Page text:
Irish Consul in San Francisco criticises ‘hurtful’ NYT article

Philip Grant read article in airport while waiting for families of those killed and injured

 

The Irish Consul General in San Francisco has described the New York Times article about the Berkeley tragedy that offended many Irish as “hurtful,” saying he saw it on Tuesday night as he was waiting at the airport for the first families of the six Irish killed and seven injured to arrive from Ireland.

“I was upset,” Philip Grant, Ireland’s representative on the west coast of the United States told reporters in Berkeley on Wednesday night referring to an article for which the newspaper later apologised.

“Speaking personally, we have 6,000 students coming over every year. To take one or two incidents that happened - this programme has been running for 20 to 30 years,” he said.

“We do everything possible to make sure it is a safe and fun experience for all of those students. And that is what is the case for the vast majority.”

The newspaper, responding to public anger in Ireland and among the Irish overseas, including in Berkeley, apologised for its story on Wednesday.

A spokeswoman for the newspaper Eileen Murphy said some of the language in the piece about the collapse “could be interpreted as insensitive and that it was never that paper’s intention to blame the victims.

“The trust of the story was insensitive and the reaction to it understandable,” said the newspaper’s public editor Margaret Sullivan, who holds a type of independent ombudsman role representing readers’ interests, in a separate statement.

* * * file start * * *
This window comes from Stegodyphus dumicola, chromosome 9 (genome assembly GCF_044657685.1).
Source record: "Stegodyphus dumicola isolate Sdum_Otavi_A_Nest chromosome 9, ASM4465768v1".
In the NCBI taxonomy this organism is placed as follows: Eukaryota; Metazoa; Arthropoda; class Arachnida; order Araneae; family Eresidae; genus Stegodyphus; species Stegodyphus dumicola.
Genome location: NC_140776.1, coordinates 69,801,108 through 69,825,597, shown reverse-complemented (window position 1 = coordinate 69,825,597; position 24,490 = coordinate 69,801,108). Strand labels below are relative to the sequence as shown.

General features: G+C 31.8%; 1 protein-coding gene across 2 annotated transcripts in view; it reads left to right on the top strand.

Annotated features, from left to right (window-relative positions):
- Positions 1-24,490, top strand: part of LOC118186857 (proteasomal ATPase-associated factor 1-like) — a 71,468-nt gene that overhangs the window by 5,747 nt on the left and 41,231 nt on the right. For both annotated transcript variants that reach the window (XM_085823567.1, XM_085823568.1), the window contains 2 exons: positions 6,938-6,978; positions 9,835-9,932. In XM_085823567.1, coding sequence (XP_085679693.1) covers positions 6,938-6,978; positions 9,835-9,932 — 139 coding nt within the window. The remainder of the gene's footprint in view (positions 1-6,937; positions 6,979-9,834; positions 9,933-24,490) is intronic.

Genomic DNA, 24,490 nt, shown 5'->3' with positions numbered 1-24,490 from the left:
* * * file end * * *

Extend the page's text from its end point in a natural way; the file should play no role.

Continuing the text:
The article looked at the Irish J-1 summer visa programme on which the six Irish students killed in Tuesday’s accident were participating.

The newspaper reported that the programme had been a “source of embarrassment to Ireland due to episodes of drunken parties in other parts of California, namely San Francisco and Santa Barbara.

Former Irish president Mary McAleese, who was a J-1 visa student in San Francisco during the summer of 1971, wrote to the newspaper, saying that the New York Times “should be hanging its head in shame” at the rush to judgment on the deaths of “our brightest adults.”

Mr Grant said that the response of the Irish Ambassador to the US Anne Anderson raised the concerns about the article “very well.”

The ambassador wrote a letter to the editor of the newspaper, complaining that the implication of the article - that the behaviour of the students was in some way a factor in the collapse - had “caused deep offence.”